Advanced Underwriting Consultants

Question of the Day – May 22

Ask the Experts!

Here’s the question of the day.

Question: Can my client use her IRA in some tax-free way to fund her start-up business?

Answer: Maybe, but probably not directly, due to the rules prohibiting self-dealing.

The most obvious way to try to use IRA money to fund a start-up is by using a self-directed IRA.  The IRA would hypothetically buy ownership interests in the taxpayer’s business.

However, the prohibited transaction rules and rules against self-dealing mean that property cannot be purchased from the IRA owner or family member, and once purchased, cannot be used to benefit the IRA owner or family member.  The investment must be a strictly arms-length transaction not involving the IRA owner or family member.  Having the IRA buy shares in a company where the taxpayer is another owner—or even a key employee—would likely violate those rules.

The consequences of engaging in a prohibited transaction are catastrophic—involving prohibitive excise taxes and causing disqualification of the IRA.

Some experts have advocated setting up a qualified plan, such as a profit sharing plan, in the start-up business.  The owner of the business can roll over the IRA money into the qualified plan, and the plan can buy stock in the employer company.  The transaction would effectively provide capital for the new company to use, arguably without an income tax result to the taxpayer.

The IRS has never completely approved the rollover and purchase company stock strategy, although it has affirmed that some of the steps work.  We strongly urge any would-be entrepreneur to seek independent advice before starting such a strategy.

Have a question for the professionals at AUC?  Feel welcome to submit it by email.  We may post your question and the answer as the question of the day.

Question of the Day – March 13

Ask the Experts!

Here’s the question of the day.

Question: My client wants to roll his pension money into a self-directed IRA, so he can invest that money in real estate.  Is that allowed?

Answer: Maybe, if the client is not using the real estate personally.  The client needs to make sure he’s not violating any prohibited transaction rules or rules against self-dealing.

The prohibited transaction rules and rules against self-dealing mean the property cannot be purchased from the IRA owner or family member and once purchased, cannot be used to benefit the IRA owner or family member.  The investment must be a strictly arms-length transaction not involving the IRA owner or family member.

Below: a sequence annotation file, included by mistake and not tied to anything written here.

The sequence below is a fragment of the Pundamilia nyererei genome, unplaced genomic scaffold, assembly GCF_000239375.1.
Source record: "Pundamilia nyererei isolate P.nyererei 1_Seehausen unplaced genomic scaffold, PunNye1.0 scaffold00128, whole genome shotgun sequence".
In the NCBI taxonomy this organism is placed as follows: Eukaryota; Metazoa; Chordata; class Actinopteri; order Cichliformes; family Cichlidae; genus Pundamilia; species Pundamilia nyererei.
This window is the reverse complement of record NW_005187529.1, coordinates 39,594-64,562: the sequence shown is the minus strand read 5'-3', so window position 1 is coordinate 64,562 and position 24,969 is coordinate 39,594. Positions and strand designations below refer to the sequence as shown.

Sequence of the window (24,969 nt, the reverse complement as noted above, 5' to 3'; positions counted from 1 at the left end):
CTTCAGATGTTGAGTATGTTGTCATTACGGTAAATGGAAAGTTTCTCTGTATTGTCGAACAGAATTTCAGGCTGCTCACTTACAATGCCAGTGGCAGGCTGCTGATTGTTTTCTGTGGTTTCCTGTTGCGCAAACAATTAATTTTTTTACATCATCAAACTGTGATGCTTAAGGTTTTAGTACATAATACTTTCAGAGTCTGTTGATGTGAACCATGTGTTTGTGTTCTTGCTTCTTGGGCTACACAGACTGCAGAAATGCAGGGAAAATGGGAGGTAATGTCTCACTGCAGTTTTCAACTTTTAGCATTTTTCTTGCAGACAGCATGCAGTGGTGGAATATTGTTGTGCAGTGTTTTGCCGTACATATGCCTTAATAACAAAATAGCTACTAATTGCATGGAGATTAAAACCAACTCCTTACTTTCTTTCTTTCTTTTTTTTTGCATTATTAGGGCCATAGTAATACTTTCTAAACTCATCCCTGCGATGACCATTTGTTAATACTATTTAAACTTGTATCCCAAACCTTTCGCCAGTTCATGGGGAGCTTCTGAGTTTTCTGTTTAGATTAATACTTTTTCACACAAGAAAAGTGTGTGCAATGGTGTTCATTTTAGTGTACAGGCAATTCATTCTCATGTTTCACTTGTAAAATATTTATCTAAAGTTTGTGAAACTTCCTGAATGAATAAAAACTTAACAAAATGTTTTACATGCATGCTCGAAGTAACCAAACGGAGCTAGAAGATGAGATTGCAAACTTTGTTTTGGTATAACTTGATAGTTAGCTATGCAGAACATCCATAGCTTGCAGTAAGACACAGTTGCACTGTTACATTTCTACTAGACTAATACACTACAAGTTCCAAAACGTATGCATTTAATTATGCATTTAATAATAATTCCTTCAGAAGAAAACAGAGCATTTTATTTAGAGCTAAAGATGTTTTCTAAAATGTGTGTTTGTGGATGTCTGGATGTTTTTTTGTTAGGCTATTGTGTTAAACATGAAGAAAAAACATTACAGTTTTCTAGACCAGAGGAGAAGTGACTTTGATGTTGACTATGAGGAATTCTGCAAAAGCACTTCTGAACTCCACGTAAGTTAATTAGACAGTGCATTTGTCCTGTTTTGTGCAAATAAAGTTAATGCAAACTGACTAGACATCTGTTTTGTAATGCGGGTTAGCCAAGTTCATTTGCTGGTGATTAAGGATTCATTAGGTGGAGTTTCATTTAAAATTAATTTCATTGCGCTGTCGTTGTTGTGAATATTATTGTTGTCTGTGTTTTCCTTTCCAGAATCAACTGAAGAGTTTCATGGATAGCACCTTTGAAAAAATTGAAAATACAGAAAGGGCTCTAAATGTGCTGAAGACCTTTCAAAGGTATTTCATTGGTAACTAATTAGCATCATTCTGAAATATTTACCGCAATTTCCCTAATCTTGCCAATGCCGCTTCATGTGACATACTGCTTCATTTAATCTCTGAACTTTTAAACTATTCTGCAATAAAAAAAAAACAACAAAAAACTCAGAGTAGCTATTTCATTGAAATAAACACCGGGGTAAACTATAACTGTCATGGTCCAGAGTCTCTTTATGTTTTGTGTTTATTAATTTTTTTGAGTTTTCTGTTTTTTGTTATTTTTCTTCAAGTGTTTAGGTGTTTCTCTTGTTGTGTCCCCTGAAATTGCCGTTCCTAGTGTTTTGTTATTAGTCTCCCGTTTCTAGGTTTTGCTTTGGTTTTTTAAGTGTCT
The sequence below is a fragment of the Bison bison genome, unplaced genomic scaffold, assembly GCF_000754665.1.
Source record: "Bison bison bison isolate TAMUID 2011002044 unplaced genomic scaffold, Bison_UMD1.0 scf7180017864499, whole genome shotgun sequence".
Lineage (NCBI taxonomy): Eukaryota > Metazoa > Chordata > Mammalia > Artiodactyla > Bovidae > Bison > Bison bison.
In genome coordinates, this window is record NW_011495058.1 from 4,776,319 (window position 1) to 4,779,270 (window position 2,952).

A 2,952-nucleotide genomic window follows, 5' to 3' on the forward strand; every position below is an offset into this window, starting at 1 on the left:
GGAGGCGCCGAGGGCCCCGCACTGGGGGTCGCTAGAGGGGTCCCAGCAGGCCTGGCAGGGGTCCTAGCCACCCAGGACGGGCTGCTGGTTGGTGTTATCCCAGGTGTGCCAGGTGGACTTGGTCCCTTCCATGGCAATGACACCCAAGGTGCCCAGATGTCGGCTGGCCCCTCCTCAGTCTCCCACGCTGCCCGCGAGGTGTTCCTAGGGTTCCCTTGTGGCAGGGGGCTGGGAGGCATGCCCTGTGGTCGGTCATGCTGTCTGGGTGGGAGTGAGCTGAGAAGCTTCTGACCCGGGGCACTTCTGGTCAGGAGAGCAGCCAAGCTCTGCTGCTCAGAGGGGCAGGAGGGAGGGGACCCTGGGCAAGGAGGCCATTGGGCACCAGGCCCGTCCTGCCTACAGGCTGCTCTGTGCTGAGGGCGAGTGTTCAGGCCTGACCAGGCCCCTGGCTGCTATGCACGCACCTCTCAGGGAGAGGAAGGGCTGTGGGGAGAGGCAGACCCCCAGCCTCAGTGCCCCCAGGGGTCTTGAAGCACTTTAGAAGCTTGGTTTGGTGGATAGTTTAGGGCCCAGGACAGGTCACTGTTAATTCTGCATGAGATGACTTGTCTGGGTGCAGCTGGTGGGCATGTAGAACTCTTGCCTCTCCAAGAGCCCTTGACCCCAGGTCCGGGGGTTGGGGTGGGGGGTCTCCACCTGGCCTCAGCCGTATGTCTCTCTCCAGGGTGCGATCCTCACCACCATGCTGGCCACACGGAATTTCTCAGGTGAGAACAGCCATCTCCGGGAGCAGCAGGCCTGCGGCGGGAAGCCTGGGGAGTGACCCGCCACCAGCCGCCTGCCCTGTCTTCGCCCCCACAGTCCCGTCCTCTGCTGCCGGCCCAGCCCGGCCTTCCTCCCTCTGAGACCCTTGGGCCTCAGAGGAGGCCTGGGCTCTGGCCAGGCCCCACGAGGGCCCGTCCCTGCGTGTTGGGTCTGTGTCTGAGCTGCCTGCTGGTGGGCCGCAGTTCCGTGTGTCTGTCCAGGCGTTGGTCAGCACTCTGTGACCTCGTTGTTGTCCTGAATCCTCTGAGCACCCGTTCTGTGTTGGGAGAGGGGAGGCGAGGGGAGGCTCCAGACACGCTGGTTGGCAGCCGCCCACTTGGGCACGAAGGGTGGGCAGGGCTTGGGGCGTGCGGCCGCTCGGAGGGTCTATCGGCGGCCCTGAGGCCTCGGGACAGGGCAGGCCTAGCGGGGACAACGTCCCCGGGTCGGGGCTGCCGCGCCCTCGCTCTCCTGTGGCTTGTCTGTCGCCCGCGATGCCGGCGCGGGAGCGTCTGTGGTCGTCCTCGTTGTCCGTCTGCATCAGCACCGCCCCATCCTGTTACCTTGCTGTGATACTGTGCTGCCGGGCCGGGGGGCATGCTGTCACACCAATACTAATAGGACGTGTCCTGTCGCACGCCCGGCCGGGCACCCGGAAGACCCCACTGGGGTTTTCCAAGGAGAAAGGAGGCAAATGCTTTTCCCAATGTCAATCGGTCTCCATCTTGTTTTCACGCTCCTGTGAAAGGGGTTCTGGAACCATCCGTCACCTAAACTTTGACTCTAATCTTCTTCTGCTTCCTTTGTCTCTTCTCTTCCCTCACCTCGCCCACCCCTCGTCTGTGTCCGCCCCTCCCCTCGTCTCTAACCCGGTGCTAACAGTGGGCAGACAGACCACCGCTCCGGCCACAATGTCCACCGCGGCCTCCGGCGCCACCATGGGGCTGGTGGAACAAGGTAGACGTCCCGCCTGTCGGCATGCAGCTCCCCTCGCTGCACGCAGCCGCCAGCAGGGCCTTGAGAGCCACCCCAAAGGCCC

In ERISA Opinion Letter 2011-04, the taxpayer sought a ruling that his IRA could purchase the note and mortgage on an eight-unit apartment building owned by the taxpayer’s living trust.  The apartment building had been financed originally through a personal loan taken from a bank by the taxpayer and his wife, and secured by a deed of trust on the property.  

The taxpayer argued that an IRA could purchase a note and mortgage already in existence from the bank and this would not constitute a new loan from the IRA or other extension of credit to a disqualified person.  The Department of Labor did not agree.  It held that although the IRA would acquire the note and deed of trust from the bank, an otherwise unrelated party, the IRA would hold the note and receive payments on the note from the taxpayer and his wife, who are disqualified persons.  Buying the note and mortgage from the bank would constitute an indirect loan to the IRA owner, and was thus prohibited.

The consequences of engaging in a prohibited transaction are catastrophic.  Code Section 4975(a) imposes an excise tax equal to 15% of the amount involved with respect to the prohibited transaction for each year (or part thereof) in the taxable period.  In addition, Section 4975(b) imposes a 100% excise tax if the prohibited transaction is not corrected within the taxable period.

In addition to the excise taxes, under Code Section 408(e)(2), an IRA is disqualified if it engages in a prohibited transaction.  If an IRA is disqualified, income taxes and a 10% penalty if the owner is under age 59-1/2 will be due on the entire balance of the IRA.

Have a question for the professionals at AUC?  Feel welcome to submit it by email.  We may post your question and the answer as the question of the day.